A day after considering cutting taxes to promote economic growth, President Trump on Wednesday changed course and said he would abandon the idea because the nation already had "a strong economy." Trump's flip-flop came after recent market volatility and economic uncertainty, and amid a debate about whether the United States was heading for a slowdown that would imperil his reelection chances, the AP reports. Trump earlier this week acknowledged, for the first time, that his China trade policies may mean economic pain for Americans, though he insisted the tariffs are needed for more important long-term benefits. But his consideration of cutting payroll taxes appeared short-lived. "I'm not looking at a tax cut now," he told reporters at the White House. "We don't need it. We have a strong economy."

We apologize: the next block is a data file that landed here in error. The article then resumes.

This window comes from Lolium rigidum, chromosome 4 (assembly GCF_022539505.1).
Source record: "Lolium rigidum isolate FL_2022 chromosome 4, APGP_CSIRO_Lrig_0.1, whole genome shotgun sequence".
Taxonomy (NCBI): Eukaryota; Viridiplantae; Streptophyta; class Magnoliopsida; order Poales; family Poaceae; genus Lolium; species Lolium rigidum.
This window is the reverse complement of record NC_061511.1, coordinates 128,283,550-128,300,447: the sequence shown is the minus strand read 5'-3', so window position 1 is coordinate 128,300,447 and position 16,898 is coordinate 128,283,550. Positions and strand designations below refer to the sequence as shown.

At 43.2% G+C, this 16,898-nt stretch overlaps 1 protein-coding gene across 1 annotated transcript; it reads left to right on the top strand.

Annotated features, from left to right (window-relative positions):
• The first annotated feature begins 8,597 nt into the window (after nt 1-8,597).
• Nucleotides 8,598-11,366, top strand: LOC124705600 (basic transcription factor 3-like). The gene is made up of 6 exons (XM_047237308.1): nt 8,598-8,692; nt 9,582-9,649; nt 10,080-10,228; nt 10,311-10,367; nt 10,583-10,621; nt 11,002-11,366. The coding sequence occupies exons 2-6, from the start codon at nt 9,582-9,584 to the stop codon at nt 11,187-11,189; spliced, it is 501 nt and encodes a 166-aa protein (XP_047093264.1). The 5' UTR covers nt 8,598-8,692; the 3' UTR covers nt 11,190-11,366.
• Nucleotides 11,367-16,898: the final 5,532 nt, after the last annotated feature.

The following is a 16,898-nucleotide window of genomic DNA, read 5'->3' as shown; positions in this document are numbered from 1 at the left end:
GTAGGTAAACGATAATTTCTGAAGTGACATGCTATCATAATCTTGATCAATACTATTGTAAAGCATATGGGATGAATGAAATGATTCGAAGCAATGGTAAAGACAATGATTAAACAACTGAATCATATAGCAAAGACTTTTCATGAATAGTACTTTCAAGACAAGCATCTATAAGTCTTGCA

Trump also knocked down the idea of indexing to the capital gains tax, which applies when investors sell assets, to inflation. He said he feared "it will be perceived, if I do it, as somewhat elitist." Analysts have warned that a slowdown, if not full-blown recession, could hit before next year's election. Trump, however, has largely praised the economy's performance and his handling of it. He has often blamed the Federal Reserve—especially Chairman Jerome Powell—and the global slowdown for creating dark clouds at home. "Jay Powell and the Federal Reserve have totally missed the call. I was right and just about everybody admits that," Trump said Wednesday. "He raised interest rates too fast, too furious, and we have a normalized rate. And now we have to go the other direction."
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